All Episodes

December 13, 2023 43 mins

If you were a kid watching TV in the 1980s and 1990s, you probably saw a fair number of “Very Special Episodes,” when the usual blissful bubble of the sitcom world was punctured by real-world issues for a half-hour. Drugs, drinking and driving, stranger danger, even AIDS. But never fear, all would be resolved by episode’s end. (Sometimes the material was so heavy, it required a two-parter.) So why did such a mainstay for a generation of families disappear? And how much was Seinfeld to blame? Mo talks with entertainment writer Jessica Shaw and the late great Norman Lear about the birth, life and death of a cultural phenomenon.

See omnystudio.com/listener for privacy information.

Mark as Played
Transcript

Episode Transcript

Available transcripts are automatically generated. Complete accuracy is not guaranteed.
Speaker 1 (00:01):
You know, I've spent many hours with children who've gotten
involved with drugs. They start your age even younger.

Speaker 2 (00:11):
In March of nineteen eighty three, at the behest of
a sixth grader named Arnold Jackson, First Lady Nancy Reagan
visited a classroom at New York City's PS four h
six to talk about drugs.

Speaker 1 (00:25):
And they're all tragic stories of kids with great potential
whose lives were ruined.

Speaker 2 (00:31):
But this New York City classroom was actually on a
Los Angeles soundstage, and Arnold Jackson was a character played
by actor Gary Coleman.

Speaker 3 (00:41):
Who children about Missus Rady's.

Speaker 1 (00:46):
Well, I happened to be here in New York and
I saw that story about you in the paper, Arnold.
You know I'm very concerned about drug abuse, especially among
the young.

Speaker 2 (00:56):
Missus Reagan was taping an episode of the popular NBC
sitcom Different Strokes to promote her Just Say No anti
drug campaign.

Speaker 4 (01:05):
In the plot the series, regular Arnold actor Gary Coleman
gets some help from Missus Reagan in his own effort
to curb drug abuse among students.

Speaker 2 (01:14):
Do you remember when the Nancy Reagan Different Strokes episode aired?

Speaker 5 (01:18):
Yes, absolutely, because it was a big deal.

Speaker 6 (01:20):
I mean, it was definitely like, this is something that
we have to talk about.

Speaker 2 (01:25):
This is Jessica Shawl. She hosts the pop Culture Spotlight
on Serious Exam Radio, and it's written about television for decades.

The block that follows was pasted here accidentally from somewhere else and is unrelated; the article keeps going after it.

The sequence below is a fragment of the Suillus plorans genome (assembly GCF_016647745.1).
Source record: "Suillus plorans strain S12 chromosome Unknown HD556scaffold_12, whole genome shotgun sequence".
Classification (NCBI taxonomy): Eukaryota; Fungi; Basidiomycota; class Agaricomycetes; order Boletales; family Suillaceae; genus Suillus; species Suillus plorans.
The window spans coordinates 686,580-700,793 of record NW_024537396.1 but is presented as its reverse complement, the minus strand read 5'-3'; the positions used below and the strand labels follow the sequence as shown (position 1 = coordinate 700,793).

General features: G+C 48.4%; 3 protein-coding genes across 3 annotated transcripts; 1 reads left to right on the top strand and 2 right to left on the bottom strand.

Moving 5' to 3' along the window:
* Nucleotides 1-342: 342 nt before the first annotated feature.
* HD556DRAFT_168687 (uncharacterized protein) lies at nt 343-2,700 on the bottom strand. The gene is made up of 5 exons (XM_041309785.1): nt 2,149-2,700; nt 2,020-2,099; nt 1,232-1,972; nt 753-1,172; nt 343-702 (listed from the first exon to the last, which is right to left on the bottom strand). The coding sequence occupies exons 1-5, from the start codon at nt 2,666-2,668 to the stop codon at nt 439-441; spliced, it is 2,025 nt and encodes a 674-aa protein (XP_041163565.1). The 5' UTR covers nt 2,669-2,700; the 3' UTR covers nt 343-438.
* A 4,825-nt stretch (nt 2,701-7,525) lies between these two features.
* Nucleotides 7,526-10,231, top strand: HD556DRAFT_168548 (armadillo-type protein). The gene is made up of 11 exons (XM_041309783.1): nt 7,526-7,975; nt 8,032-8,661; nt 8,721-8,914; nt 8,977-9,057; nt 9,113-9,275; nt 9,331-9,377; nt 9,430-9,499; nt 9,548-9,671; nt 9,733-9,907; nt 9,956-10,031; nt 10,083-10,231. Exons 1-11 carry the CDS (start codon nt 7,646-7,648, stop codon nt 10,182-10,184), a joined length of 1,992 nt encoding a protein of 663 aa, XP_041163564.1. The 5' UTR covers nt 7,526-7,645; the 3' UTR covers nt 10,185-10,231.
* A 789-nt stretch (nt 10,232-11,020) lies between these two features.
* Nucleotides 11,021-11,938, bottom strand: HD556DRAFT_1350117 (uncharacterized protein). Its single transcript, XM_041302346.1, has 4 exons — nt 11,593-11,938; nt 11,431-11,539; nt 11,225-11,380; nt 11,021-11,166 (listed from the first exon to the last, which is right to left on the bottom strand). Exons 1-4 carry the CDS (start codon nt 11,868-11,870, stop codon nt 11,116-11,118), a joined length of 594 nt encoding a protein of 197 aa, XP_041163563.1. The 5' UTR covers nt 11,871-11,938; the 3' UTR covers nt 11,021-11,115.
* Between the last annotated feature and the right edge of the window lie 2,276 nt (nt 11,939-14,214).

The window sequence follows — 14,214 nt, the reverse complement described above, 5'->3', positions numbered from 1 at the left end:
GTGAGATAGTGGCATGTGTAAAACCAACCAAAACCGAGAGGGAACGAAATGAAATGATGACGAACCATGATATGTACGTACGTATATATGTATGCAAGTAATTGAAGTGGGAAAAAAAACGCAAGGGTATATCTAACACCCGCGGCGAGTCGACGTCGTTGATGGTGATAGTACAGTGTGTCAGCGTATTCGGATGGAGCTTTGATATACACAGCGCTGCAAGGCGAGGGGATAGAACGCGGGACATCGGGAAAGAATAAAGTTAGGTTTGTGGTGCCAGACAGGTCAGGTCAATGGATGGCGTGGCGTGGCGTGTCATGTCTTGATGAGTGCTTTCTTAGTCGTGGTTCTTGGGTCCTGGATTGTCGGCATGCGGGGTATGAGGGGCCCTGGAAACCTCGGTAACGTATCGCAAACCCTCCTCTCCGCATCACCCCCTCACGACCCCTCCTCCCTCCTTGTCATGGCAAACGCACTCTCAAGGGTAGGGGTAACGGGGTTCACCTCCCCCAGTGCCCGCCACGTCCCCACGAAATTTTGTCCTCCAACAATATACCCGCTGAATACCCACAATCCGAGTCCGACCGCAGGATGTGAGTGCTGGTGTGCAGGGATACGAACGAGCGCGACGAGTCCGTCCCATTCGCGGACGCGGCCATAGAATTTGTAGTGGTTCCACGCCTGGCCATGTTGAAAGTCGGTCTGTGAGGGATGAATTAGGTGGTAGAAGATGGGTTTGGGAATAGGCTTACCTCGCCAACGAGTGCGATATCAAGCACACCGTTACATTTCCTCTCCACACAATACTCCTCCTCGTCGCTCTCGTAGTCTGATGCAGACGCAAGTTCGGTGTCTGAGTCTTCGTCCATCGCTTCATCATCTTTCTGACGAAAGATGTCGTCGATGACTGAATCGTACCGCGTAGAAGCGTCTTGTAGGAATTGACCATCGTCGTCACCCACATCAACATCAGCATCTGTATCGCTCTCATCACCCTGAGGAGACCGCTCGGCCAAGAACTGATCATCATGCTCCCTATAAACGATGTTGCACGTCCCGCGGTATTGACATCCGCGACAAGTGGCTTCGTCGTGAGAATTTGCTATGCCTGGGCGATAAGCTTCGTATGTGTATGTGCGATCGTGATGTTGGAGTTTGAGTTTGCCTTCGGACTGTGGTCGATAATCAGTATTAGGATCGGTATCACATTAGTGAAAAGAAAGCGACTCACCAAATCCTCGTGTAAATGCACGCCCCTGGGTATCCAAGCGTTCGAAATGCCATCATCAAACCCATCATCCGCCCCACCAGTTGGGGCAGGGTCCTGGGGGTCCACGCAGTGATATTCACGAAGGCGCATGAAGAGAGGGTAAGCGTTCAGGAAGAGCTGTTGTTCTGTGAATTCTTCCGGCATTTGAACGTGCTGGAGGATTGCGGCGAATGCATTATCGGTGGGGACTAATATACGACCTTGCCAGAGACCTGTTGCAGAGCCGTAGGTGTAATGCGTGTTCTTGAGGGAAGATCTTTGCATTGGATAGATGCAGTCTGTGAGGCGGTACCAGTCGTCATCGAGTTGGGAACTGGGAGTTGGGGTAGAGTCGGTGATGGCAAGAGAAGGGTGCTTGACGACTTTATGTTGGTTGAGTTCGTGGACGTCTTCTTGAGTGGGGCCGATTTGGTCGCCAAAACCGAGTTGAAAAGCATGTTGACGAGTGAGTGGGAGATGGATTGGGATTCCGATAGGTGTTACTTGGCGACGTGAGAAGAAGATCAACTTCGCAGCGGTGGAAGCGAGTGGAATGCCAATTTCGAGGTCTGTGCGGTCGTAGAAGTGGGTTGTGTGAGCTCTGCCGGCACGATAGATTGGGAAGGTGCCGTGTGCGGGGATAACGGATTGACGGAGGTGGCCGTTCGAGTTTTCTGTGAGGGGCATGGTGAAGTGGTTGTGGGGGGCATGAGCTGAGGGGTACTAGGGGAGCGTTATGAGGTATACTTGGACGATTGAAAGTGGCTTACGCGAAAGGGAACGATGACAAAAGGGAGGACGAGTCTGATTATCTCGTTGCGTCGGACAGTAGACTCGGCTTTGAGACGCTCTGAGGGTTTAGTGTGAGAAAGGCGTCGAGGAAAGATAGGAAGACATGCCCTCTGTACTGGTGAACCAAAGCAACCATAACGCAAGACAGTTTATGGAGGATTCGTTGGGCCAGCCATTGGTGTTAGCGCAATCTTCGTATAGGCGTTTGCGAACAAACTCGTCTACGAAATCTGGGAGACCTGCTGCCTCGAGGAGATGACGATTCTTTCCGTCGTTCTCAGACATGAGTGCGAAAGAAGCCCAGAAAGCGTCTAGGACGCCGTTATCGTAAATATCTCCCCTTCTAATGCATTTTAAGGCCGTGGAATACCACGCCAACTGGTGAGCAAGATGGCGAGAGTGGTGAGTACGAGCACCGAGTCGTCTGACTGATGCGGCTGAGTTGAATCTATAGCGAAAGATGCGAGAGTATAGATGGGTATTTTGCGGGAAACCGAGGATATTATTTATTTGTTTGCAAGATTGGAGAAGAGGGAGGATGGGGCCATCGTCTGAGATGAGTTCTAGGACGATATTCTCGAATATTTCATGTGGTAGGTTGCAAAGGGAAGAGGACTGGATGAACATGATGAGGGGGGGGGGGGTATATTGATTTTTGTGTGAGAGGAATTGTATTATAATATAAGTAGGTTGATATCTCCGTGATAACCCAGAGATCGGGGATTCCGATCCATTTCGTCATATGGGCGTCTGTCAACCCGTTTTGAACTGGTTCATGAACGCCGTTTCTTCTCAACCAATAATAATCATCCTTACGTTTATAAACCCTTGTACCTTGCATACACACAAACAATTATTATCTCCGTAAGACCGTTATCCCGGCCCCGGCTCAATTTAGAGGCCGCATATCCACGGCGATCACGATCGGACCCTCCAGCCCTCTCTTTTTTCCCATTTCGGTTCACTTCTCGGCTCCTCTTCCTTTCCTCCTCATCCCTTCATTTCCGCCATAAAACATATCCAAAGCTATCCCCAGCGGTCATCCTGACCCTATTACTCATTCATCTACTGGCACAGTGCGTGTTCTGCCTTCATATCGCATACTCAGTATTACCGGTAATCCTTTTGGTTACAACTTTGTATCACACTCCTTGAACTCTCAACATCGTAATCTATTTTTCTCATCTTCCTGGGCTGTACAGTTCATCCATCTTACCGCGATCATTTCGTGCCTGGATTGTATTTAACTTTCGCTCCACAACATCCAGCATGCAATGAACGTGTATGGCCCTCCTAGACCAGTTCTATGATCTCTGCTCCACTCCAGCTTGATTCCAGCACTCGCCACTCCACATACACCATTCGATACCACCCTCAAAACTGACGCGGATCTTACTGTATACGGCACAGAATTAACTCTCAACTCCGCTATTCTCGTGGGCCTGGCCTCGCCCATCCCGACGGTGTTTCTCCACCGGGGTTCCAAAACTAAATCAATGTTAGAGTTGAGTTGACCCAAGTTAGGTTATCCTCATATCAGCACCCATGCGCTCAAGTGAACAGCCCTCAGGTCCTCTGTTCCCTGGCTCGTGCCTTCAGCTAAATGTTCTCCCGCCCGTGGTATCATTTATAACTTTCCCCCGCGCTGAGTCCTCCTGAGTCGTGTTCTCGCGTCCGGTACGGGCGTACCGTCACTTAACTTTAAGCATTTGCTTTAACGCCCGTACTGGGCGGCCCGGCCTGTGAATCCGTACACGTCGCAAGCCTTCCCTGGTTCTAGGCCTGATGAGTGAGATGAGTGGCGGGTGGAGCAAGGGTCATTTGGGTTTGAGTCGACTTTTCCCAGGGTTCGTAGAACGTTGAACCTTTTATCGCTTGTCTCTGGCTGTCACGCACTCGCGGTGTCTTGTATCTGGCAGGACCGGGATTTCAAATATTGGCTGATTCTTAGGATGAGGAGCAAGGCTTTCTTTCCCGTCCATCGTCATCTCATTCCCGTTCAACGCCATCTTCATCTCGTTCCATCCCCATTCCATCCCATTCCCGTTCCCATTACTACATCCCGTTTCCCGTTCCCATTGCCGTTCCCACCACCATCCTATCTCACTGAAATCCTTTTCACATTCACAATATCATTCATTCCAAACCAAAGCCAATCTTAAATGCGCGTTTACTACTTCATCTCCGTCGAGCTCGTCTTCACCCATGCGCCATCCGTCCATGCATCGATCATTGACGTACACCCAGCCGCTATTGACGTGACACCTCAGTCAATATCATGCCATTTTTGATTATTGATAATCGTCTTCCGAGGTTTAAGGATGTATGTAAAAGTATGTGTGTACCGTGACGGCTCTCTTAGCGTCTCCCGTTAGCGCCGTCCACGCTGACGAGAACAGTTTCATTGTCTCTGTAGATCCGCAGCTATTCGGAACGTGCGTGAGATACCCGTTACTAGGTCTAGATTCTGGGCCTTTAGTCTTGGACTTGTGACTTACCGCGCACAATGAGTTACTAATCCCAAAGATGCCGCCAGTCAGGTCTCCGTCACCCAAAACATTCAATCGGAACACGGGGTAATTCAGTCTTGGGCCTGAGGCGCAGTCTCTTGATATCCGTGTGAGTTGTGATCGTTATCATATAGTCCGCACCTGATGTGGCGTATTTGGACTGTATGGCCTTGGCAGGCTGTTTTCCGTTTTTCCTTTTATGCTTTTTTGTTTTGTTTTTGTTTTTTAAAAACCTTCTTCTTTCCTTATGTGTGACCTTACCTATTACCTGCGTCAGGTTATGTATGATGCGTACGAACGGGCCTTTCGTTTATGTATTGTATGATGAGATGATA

Speaker 5 (01:35):
I mean, I'm gen X.

Speaker 6 (01:36):
The fact that my parents even knew I existed was
like a minor miracle, you know. So the fact that
adults were going on our shows, they weren't going on
the news, they were going on our shows to reach
us felt different and kind of.

Speaker 2 (01:50):
Special, very special. Over thirty two million people watched The
First Lady that night. Do you remember what your reaction
to it was.

Speaker 6 (01:59):
I'm sure that I took it kind of earnestly as
a child, because we weren't cynical like children are now.
Let's say, in like the twenty twenties. I think in
the eighties there was a little bit more of like, oh,
I need to listen to the First Lady and what
she has to say.

Speaker 2 (02:16):
This is Reagan.

Speaker 3 (02:18):
I guess there's something I should say. I've tried drugs
a few times.

Speaker 5 (02:25):
Thank you.

Speaker 1 (02:27):
That took as much courage as it did for Arnold
to write a story.

Speaker 2 (02:30):
This feels like the prototypical very special episode.

Speaker 5 (02:36):
Yes, I mean absolutely.

Speaker 2 (02:39):
The very special episode a mainstay of nineteen eighties and
early nineteen nineties television. It often came with a warning
to parents that the ordinarily hermetically sealed off world of
your favorite family friendly series was about to get injected
with a dose of the real world. Tuesday, Very Special.

Speaker 7 (03:00):
Fullhouse, We're starting a special two part show on a
very sensitive and important subject.

Speaker 2 (03:06):
You figured we'd talk to.

Speaker 8 (03:07):
You kids and your parents two about smits kind of
hard to talk about.

Speaker 2 (03:11):
The laughs would still be there, just more muted. It
could get awkward.

Speaker 5 (03:16):
Well, I get eight present that I'm doing pretty good.

Speaker 2 (03:21):
This was the sitcom itself in an in between state,
experiencing its own well growing pains.

Speaker 5 (03:28):
What happened to his second chance?

Speaker 2 (03:32):
But never fear. The main characters would remain safe and unchanged,
and in the end, all would be back to normal.
It just might take more than one episode.

Speaker 6 (03:42):
The resolution is a big part of it, and it
might not be resolved in twenty two minutes because it's
a big issue. It's a big issue, so it might
take two whole episodes, which is really enough to unpack.
Let's see AIDS molestation drug use, drug use.

Speaker 2 (03:58):
They made headlines and big ratings until they were no
longer special, just cliched. And then the very special episode
was dropped from the schedule. I mean, who needs lessons
when you have Seinfeld.

Speaker 6 (04:11):
And just saying basically, there are going to be no
very special episodes. That is the very thing that we
will never do. I mean, what was the quote, no
hugging nor.

Speaker 2 (04:20):
Learning, No hugging nor learning from CBS Sunday Morning and
iHeart I'm Morocca and this is a very special episode
of mobituaries. This moment, the death of the very special episode.

(04:55):
Can you speculate on what was the very first very